Thursday, August 18, 2011
A Ram's Destiny
Today was an important day here on the farm.
Today we began working on the lambchop crop of 2012.
More specifically, WAYLON began working on the lambchop crop of 2012.
The ewes were de-wormed and checked for condition.
They all look great. Waylon (and his little paddock buddy) were also de-wormed. Waylon was fitted with his breeding harness and we put them all in the same paddock. It was less than exciting, to say the least. Sheep on fresh, green grass are far more interested in food than in “romance” any day! Once the newness of the situation wore off, instinct took over. We were encouraged to see that Waylon was indeed quite intent on his “job”.
A word of explanation here about the breeding harness…
When turning the ram in with the ewes, we put a harness on him that holds a crayon marker over his brisket. This will mark the back of each ewe he mounts in the mating process. The marker enables us to keep track of a number of things. We can predict the date of any potential lambs, and it enables us to check ewe and ram fertility.
If the ewe is marked, I note the date on the calendar. 150 days into the future, we should be seeing lambs…or at least getting quite close. Actual gestation can range from 145 to 153 days. This makes our job on those cold winter nights much easier.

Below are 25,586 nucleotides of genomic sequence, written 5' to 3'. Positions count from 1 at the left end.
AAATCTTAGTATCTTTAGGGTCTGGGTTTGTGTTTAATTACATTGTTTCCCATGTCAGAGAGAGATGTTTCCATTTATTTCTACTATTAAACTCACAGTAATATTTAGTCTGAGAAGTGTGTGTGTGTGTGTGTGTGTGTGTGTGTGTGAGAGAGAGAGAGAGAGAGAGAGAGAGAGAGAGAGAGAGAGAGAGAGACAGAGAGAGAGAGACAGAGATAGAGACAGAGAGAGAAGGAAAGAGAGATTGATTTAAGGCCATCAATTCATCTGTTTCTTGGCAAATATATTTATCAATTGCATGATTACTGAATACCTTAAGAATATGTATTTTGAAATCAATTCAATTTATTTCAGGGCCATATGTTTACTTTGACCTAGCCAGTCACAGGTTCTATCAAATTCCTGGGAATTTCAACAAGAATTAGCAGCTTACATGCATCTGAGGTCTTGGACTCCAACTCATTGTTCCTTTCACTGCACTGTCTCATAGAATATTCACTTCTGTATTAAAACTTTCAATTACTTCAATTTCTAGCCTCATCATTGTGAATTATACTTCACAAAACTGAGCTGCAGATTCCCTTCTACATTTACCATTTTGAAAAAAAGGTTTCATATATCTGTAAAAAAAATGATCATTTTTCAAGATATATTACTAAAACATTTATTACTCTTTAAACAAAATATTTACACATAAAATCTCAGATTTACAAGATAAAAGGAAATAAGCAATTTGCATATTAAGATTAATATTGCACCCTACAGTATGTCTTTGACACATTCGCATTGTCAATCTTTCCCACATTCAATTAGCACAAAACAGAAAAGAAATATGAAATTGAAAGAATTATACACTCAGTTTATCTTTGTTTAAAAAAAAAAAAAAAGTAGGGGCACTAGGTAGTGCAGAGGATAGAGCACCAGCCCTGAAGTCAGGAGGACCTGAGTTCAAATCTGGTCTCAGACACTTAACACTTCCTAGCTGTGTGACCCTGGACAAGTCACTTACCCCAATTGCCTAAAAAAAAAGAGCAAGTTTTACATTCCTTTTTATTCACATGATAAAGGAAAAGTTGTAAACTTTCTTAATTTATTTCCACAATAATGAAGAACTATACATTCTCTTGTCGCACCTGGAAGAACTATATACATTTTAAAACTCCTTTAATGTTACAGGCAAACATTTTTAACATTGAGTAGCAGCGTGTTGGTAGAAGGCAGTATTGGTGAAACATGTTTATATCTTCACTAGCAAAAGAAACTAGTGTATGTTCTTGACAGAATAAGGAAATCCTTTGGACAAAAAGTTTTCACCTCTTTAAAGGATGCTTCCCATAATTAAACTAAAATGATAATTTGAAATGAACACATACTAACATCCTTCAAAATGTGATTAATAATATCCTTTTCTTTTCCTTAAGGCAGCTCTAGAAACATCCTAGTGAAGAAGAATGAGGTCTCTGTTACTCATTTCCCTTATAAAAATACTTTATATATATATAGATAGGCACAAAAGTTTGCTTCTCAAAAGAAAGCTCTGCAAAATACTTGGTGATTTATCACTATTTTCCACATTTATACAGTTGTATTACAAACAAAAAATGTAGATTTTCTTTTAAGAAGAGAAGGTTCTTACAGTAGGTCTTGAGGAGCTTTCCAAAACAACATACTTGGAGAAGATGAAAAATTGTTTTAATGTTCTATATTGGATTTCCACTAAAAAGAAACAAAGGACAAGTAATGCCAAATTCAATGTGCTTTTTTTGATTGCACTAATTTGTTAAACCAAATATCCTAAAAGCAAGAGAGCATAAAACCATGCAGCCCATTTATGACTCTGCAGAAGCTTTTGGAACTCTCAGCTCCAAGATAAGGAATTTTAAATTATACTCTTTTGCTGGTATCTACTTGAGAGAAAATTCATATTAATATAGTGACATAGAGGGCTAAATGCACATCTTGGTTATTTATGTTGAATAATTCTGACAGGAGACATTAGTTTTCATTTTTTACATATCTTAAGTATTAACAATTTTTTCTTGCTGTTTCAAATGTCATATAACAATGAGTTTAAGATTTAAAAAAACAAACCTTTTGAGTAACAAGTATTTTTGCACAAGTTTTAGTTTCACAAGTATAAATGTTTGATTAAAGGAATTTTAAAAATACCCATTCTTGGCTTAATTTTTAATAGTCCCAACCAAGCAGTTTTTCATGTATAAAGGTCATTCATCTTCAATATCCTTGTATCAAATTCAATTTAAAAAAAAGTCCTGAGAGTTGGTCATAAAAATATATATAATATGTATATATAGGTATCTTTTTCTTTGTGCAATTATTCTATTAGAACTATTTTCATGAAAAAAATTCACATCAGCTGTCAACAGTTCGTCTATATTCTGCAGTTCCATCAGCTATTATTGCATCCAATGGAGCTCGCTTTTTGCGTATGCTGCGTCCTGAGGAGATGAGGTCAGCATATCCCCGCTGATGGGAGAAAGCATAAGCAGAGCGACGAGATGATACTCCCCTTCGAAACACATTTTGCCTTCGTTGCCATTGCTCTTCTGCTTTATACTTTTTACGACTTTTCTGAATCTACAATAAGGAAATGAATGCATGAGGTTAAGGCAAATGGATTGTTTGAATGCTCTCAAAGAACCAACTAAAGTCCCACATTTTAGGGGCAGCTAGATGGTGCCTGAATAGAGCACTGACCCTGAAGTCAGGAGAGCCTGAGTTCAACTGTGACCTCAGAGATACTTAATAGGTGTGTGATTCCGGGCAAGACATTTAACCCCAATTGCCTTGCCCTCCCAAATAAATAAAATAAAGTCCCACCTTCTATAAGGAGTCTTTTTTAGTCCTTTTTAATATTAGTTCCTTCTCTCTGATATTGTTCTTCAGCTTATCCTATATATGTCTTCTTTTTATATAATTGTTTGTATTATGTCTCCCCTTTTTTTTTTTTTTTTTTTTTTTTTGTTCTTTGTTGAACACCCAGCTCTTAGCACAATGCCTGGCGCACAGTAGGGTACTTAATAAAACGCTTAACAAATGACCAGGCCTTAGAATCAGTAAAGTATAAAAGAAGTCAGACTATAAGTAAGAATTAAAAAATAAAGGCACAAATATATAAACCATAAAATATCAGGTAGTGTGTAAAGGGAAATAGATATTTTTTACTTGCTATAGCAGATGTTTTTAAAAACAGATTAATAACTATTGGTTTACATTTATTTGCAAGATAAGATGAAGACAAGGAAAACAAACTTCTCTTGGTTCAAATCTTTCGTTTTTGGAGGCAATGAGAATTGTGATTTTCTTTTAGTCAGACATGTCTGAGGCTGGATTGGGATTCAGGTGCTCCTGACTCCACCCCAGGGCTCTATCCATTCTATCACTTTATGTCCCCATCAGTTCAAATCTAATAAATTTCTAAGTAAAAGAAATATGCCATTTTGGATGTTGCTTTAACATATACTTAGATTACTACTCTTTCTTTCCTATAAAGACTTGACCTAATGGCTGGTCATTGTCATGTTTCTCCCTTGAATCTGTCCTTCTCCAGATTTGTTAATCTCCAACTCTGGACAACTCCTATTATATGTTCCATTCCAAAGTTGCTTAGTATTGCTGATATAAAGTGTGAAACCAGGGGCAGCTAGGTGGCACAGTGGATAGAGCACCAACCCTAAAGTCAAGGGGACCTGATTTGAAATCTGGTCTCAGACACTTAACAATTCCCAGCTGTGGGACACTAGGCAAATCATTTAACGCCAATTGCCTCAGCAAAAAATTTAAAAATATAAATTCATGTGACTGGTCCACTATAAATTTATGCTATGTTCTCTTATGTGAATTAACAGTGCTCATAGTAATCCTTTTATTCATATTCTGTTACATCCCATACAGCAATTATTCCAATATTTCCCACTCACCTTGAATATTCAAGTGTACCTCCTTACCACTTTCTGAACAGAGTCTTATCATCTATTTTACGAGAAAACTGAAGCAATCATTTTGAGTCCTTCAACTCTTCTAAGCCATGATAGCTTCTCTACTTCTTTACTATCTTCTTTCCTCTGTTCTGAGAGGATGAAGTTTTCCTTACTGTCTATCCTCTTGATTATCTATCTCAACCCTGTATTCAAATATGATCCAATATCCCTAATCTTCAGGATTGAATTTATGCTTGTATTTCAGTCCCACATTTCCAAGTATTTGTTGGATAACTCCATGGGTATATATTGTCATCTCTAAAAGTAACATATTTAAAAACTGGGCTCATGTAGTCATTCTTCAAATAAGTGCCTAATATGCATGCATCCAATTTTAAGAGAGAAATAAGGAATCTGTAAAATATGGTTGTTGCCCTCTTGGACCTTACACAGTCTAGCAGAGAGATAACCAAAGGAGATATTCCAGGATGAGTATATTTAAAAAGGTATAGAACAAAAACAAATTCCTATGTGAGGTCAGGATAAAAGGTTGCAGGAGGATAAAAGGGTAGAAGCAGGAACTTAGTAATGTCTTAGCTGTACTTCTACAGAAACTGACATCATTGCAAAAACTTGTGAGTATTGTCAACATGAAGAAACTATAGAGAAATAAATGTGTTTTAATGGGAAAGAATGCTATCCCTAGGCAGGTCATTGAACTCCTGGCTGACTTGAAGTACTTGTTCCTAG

The marker is changed every 2 weeks, using a different color. Since a ewe cycles approximately every 17 days, this will give us a good idea if it did not “take” the first time. When a ewe has marks from different dates, this indicates her fertility is questionable (or possibly the weather was too hot) We generally go three cycles and then pull the ram out of the pen. That way lambing season is a somewhat controlled event.
If for some reason, the ram is not very fertile, we will end up with a bunch of “techni-color” ewes. This happened once….definitely NOT one of our finer moments! But…”we learned a LOT on that one…!”
So far, one marked ewe….
…and one happy ram!